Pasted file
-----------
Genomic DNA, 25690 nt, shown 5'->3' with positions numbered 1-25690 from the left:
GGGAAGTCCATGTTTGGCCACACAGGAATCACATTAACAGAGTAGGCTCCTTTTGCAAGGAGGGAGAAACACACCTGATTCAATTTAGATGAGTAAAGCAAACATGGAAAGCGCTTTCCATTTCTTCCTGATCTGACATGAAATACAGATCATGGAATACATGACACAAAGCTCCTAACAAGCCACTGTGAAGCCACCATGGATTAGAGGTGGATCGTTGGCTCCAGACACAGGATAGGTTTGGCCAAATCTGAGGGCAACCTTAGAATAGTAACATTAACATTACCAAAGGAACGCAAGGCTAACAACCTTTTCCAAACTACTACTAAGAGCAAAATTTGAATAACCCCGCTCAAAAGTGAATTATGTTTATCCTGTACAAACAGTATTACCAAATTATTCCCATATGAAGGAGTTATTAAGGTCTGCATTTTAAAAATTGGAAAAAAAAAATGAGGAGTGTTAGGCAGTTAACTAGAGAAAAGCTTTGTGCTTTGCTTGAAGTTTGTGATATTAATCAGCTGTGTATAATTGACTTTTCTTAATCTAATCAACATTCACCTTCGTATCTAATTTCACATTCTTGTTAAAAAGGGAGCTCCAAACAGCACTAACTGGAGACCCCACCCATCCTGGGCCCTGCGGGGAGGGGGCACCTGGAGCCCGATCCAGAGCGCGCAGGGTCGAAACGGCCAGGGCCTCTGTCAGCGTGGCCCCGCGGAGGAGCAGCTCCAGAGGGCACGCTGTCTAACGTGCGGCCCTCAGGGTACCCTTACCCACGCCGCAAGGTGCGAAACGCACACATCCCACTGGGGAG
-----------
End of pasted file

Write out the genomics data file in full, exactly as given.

Genomic DNA, 25690 nt, shown 5'->3' with positions numbered 1-25690 from the left:
GGGAAGTCCATGTTTGGCCACACAGGAATCACATTAACAGAGTAGGCTCCTTTTGCAAGGAGGGAGAAACACACCTGATTCAATTTAGATGAGTAAAGCAAACATGGAAAGCGCTTTCCATTTCTTCCTGATCTGACATGAAATACAGATCATGGAATACATGACACAAAGCTCCTAACAAGCCACTGTGAAGCCACCATGGATTAGAGGTGGATCGTTGGCTCCAGACACAGGATAGGTTTGGCCAAATCTGAGGGCAACCTTAGAATAGTAACATTAACATTACCAAAGGAACGCAAGGCTAACAACCTTTTCCAAACTACTACTAAGAGCAAAATTTGAATAACCCCGCTCAAAAGTGAATTATGTTTATCCTGTACAAACAGTATTACCAAATTATTCCCATATGAAGGAGTTATTAAGGTCTGCATTTTAAAAATTGGAAAAAAAAAATGAGGAGTGTTAGGCAGTTAACTAGAGAAAAGCTTTGTGCTTTGCTTGAAGTTTGTGATATTAATCAGCTGTGTATAATTGACTTTTCTTAATCTAATCAACATTCACCTTCGTATCTAATTTCACATTCTTGTTAAAAAGGGAGCTCCAAACAGCACTAACTGGAGACCCCACCCATCCTGGGCCCTGCGGGGAGGGGGCACCTGGAGCCCGATCCAGAGCGCGCAGGGTCGAAACGGCCAGGGCCTCTGTCAGCGTGGCCCCGCGGAGGAGCAGCTCCAGAGGGCACGCTGTCTAACGTGCGGCCCTCAGGGTACCCTTACCCACGCCGCAAGGTGCGAAACGCACACATCCCACTGGGGAG